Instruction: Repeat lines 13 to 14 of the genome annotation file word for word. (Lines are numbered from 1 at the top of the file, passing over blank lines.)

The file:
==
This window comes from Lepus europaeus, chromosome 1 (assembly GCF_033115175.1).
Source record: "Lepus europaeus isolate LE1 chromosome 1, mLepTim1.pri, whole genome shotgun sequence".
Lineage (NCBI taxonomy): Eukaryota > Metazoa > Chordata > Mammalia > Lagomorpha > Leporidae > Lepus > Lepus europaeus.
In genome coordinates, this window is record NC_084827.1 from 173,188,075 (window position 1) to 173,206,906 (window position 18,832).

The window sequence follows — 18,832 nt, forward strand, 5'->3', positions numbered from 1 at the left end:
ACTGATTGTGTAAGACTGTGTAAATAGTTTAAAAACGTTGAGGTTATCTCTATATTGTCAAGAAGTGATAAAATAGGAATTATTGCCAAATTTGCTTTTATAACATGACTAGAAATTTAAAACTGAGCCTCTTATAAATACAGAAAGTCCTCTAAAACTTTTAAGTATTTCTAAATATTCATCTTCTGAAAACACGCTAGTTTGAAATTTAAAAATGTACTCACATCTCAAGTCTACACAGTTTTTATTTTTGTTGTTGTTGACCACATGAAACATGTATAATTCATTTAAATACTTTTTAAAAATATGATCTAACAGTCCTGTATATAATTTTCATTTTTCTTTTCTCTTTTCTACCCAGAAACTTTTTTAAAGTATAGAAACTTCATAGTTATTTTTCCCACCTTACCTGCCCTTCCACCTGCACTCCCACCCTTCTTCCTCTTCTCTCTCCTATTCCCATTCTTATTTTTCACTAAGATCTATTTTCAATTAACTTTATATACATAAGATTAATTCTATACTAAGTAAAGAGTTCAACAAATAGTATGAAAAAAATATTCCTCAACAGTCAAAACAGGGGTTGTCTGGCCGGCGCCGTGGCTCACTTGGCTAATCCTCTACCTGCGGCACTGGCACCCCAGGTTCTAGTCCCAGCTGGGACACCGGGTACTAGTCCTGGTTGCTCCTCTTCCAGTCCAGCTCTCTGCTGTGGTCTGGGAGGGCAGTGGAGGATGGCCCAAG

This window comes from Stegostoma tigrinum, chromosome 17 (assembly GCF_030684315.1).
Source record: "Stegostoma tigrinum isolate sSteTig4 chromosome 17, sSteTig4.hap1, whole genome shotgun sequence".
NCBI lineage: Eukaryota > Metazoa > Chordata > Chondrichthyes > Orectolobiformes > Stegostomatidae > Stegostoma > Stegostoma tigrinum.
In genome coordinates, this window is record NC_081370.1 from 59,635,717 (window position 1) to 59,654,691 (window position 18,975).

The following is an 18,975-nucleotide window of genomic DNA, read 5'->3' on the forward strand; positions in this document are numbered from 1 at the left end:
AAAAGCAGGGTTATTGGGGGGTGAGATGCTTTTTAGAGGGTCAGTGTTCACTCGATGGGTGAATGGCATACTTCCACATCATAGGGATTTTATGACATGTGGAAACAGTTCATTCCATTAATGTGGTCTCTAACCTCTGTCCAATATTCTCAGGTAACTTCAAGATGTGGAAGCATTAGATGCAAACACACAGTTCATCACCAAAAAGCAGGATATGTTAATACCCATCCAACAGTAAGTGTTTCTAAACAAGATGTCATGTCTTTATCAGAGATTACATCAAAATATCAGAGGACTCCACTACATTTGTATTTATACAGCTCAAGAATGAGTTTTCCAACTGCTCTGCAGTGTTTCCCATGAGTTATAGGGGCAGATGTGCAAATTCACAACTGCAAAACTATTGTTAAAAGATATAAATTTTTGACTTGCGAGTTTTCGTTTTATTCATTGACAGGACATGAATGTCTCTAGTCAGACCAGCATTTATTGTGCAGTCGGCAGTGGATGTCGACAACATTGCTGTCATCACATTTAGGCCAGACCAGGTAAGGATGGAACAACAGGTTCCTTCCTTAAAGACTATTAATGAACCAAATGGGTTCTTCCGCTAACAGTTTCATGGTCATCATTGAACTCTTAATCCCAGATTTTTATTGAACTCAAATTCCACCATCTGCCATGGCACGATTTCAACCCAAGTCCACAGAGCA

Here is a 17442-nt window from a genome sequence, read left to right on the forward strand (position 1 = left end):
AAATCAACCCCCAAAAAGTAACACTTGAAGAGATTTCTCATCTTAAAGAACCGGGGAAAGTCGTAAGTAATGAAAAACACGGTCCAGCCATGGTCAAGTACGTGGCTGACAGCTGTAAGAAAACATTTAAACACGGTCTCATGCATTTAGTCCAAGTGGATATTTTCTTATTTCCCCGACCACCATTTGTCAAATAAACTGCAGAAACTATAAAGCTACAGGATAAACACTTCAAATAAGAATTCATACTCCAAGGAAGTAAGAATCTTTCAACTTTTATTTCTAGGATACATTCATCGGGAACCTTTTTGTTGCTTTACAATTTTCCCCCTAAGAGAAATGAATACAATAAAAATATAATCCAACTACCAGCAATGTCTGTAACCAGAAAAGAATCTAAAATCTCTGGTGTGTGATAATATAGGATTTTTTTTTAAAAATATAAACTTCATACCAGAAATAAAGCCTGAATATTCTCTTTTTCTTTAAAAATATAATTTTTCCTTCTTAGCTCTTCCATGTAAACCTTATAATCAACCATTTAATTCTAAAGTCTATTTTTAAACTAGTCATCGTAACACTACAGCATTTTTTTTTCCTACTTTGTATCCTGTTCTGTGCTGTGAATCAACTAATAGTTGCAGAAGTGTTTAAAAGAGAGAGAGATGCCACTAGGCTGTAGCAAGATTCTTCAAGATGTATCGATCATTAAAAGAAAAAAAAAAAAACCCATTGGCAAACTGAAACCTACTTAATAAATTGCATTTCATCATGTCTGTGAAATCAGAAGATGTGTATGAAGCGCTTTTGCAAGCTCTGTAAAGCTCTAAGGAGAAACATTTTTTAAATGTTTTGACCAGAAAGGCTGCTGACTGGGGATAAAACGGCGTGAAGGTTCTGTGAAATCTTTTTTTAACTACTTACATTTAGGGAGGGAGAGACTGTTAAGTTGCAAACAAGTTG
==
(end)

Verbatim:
Here is a 17442-nt window from a genome sequence, read left to right on the forward strand (position 1 = left end):
AAATCAACCCCCAAAAAGTAACACTTGAAGAGATTTCTCATCTTAAAGAACCGGGGAAAGTCGTAAGTAATGAAAAACACGGTCCAGCCATGGTCAAGTACGTGGCTGACAGCTGTAAGAAAACATTTAAACACGGTCTCATGCATTTAGTCCAAGTGGATATTTTCTTATTTCCCCGACCACCATTTGTCAAATAAACTGCAGAAACTATAAAGCTACAGGATAAACACTTCAAATAAGAATTCATACTCCAAGGAAGTAAGAATCTTTCAACTTTTATTTCTAGGATACATTCATCGGGAACCTTTTTGTTGCTTTACAATTTTCCCCCTAAGAGAAATGAATACAATAAAAATATAATCCAACTACCAGCAATGTCTGTAACCAGAAAAGAATCTAAAATCTCTGGTGTGTGATAATATAGGATTTTTTTTTAAAAATATAAACTTCATACCAGAAATAAAGCCTGAATATTCTCTTTTTCTTTAAAAATATAATTTTTCCTTCTTAGCTCTTCCATGTAAACCTTATAATCAACCATTTAATTCTAAAGTCTATTTTTAAACTAGTCATCGTAACACTACAGCATTTTTTTTTCCTACTTTGTATCCTGTTCTGTGCTGTGAATCAACTAATAGTTGCAGAAGTGTTTAAAAGAGAGAGAGATGCCACTAGGCTGTAGCAAGATTCTTCAAGATGTATCGATCATTAAAAGAAAAAAAAAAAAACCCATTGGCAAACTGAAACCTACTTAATAAATTGCATTTCATCATGTCTGTGAAATCAGAAGATGTGTATGAAGCGCTTTTGCAAGCTCTGTAAAGCTCTAAGGAGAAACATTTTTTAAATGTTTTGACCAGAAAGGCTGCTGACTGGGGATAAAACGGCGTGAAGGTTCTGTGAAATCTTTTTTTAACTACTTACATTTAGGGAGGGAGAGACTGTTAAGTTGCAAACAAGTTG